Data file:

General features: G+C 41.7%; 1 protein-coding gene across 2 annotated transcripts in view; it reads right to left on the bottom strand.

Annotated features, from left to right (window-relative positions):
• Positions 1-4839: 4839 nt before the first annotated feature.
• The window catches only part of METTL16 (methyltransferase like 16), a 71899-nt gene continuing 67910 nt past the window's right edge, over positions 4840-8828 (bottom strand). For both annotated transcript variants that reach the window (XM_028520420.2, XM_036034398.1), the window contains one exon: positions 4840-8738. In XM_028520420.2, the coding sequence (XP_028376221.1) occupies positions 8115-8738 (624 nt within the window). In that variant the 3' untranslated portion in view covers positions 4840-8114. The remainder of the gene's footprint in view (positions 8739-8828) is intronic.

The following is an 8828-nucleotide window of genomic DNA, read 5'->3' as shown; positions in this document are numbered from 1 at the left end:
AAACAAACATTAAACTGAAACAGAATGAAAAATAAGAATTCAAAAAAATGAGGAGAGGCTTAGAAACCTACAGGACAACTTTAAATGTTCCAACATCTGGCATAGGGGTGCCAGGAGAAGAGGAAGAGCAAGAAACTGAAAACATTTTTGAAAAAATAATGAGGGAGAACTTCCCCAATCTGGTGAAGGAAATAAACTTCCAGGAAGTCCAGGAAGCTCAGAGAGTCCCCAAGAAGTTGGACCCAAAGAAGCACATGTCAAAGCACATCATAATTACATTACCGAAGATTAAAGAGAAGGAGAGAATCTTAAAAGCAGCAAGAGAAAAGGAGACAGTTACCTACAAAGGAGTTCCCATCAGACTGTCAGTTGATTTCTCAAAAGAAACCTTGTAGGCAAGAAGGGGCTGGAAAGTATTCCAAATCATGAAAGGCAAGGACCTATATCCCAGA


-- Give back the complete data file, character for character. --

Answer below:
General features: G+C 41.7%; 1 protein-coding gene across 2 annotated transcripts in view; it reads right to left on the bottom strand.

Annotated features, from left to right (window-relative positions):
• Positions 1-4839: 4839 nt before the first annotated feature.
• The window catches only part of METTL16 (methyltransferase like 16), a 71899-nt gene continuing 67910 nt past the window's right edge, over positions 4840-8828 (bottom strand). For both annotated transcript variants that reach the window (XM_028520420.2, XM_036034398.1), the window contains one exon: positions 4840-8738. In XM_028520420.2, the coding sequence (XP_028376221.1) occupies positions 8115-8738 (624 nt within the window). In that variant the 3' untranslated portion in view covers positions 4840-8114. The remainder of the gene's footprint in view (positions 8739-8828) is intronic.

The following is an 8828-nucleotide window of genomic DNA, read 5'->3' as shown; positions in this document are numbered from 1 at the left end:
AAACAAACATTAAACTGAAACAGAATGAAAAATAAGAATTCAAAAAAATGAGGAGAGGCTTAGAAACCTACAGGACAACTTTAAATGTTCCAACATCTGGCATAGGGGTGCCAGGAGAAGAGGAAGAGCAAGAAACTGAAAACATTTTTGAAAAAATAATGAGGGAGAACTTCCCCAATCTGGTGAAGGAAATAAACTTCCAGGAAGTCCAGGAAGCTCAGAGAGTCCCCAAGAAGTTGGACCCAAAGAAGCACATGTCAAAGCACATCATAATTACATTACCGAAGATTAAAGAGAAGGAGAGAATCTTAAAAGCAGCAAGAGAAAAGGAGACAGTTACCTACAAAGGAGTTCCCATCAGACTGTCAGTTGATTTCTCAAAAGAAACCTTGTAGGCAAGAAGGGGCTGGAAAGTATTCCAAATCATGAAAGGCAAGGACCTATATCCCAGA